Website: Federal Hall National Monument, New York (NPS) – permanent exhibition on the Zenger Trial.

Music for This Episode

Jay Graham, ITPL Intro (JayGMusic.com)

Kevin McCleod, “Impact Moderato” (Free Music Archive)

Ketsa, “I Will Be There” (Free Music Archive)

Hefferman, “Winter Trek” (Free Music Archive)

The Bell, “I Am History” (Free Music Archive)

Production Credits

Executive Producer: Lulu Spencer

Technical Advisors: Holly Hunt and Jesse Anderson

Podcasting Consultant: Darrell Darnell of Pro Podcast Solutions

Photographer: John Buckingham

Graphic Designer: Maggie Cellucci

Website by: ERI Design

Legal services: Tippecanoe and Tyler Too

Social Media management: The Pony Express

Risk Assessment: Little Big Horn Associates

Growth strategies: 54 40 or Fight

© Snoring Beagle International, 2017

 

ITPL Ep 033 featured image

Episode 033 The Ten Commandments in US History: The Making of an American Icon


This week at In The Past Lane, the podcast about history and why it matters, we look at the fascinating history of the Ten Commandments in the U.S. You might think that a history of the Ten Commandments would be situated in Israel, but it turns out that it’s a very American story. In fact, over the last 150 years Americans have found many imaginative ways to embrace, reimagine, and repurpose the Ten Commandments. To learn more about this story, I’ll talk with historian Jenna Weissman Joselit about her book, Set In Stone: America’s Embrace of the Ten Commandments.
Subscribe to ITPL - ERIAmong the many things we’ll discuss:
* The great Ten Commandments Hoax of 1860.
* How Americans came to embrace the Ten Commandments as an icon of religious devotion.
* How the Ten Commandments have served as an emblem of order and stability in times of wrenching social change in US history.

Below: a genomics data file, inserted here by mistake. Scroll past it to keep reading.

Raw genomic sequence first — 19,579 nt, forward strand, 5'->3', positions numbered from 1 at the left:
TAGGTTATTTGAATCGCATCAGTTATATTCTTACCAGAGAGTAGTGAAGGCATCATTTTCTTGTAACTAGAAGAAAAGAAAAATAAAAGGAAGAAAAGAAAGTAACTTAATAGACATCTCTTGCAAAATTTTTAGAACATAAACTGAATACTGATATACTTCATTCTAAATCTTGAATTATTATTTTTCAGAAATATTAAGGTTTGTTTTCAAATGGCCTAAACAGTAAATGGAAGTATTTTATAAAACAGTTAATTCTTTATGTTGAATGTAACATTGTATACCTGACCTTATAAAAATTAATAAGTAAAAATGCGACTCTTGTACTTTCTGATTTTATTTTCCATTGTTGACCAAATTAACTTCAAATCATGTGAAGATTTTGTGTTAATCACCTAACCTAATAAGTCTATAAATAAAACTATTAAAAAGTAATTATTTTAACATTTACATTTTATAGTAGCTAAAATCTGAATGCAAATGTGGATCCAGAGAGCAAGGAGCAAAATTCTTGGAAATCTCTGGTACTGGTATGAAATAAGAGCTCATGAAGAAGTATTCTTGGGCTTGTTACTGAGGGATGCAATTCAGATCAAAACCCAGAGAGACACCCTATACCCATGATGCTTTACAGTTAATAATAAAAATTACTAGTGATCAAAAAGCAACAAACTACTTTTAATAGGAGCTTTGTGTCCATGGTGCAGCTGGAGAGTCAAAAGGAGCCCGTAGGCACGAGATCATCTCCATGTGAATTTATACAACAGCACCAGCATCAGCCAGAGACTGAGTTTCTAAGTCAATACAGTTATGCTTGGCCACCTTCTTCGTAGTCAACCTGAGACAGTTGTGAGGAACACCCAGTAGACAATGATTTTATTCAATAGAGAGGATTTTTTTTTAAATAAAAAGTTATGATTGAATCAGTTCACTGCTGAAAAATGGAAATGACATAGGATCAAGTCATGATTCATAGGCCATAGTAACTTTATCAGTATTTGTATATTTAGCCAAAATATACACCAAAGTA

* Why Jewish Americans after World War II promoted the idea of an American Judeo-Christian tradition with the Ten Commandments as its iconic expression.
* How some late-19th century Americans supported a proposal to make knowledge of the Ten Commandments a requirement of US citizenship and a proposal to create a national holiday to honor the Ten Commandments.
* How the famous 1956 Cecil B. DeMille film, “The Ten Commandments,” helped promote the idea of erecting Ten Commandments monuments in the US.
* How Americans have come to use the Ten Commandments as a template for everything from the Ten Commandments of Safe Driving to the Ten Commandments of Healthy Relationships.
* Why monuments of the Ten Commandments have become the focus of so many First Amendment controversies.

ITPL Ep 033 Joselit book coverAbout Jenna Joselit Weissmanwebsite

Further Reading

Jenna Weissman Joselit, Set In Stone: America’s Embrace of the Ten Commandments (Oxford, 2017).

Katherine Orrison, Written in Stone: Making Cecil B. DeMille’s Epic, The Ten Commandments (1999).

Dr. Laura Schlessinger and Stewart Vogel, The Ten Commandments: The Significance of God’s Laws in Everyday Life (1998).

Music for This Episode

Jay Graham, ITPL Intro (JayGMusic.com)

Kevin McCleod, “Impact Moderato” (Free Music Archive)

Lee Rosevere, “Going Home” (Free Music Archive)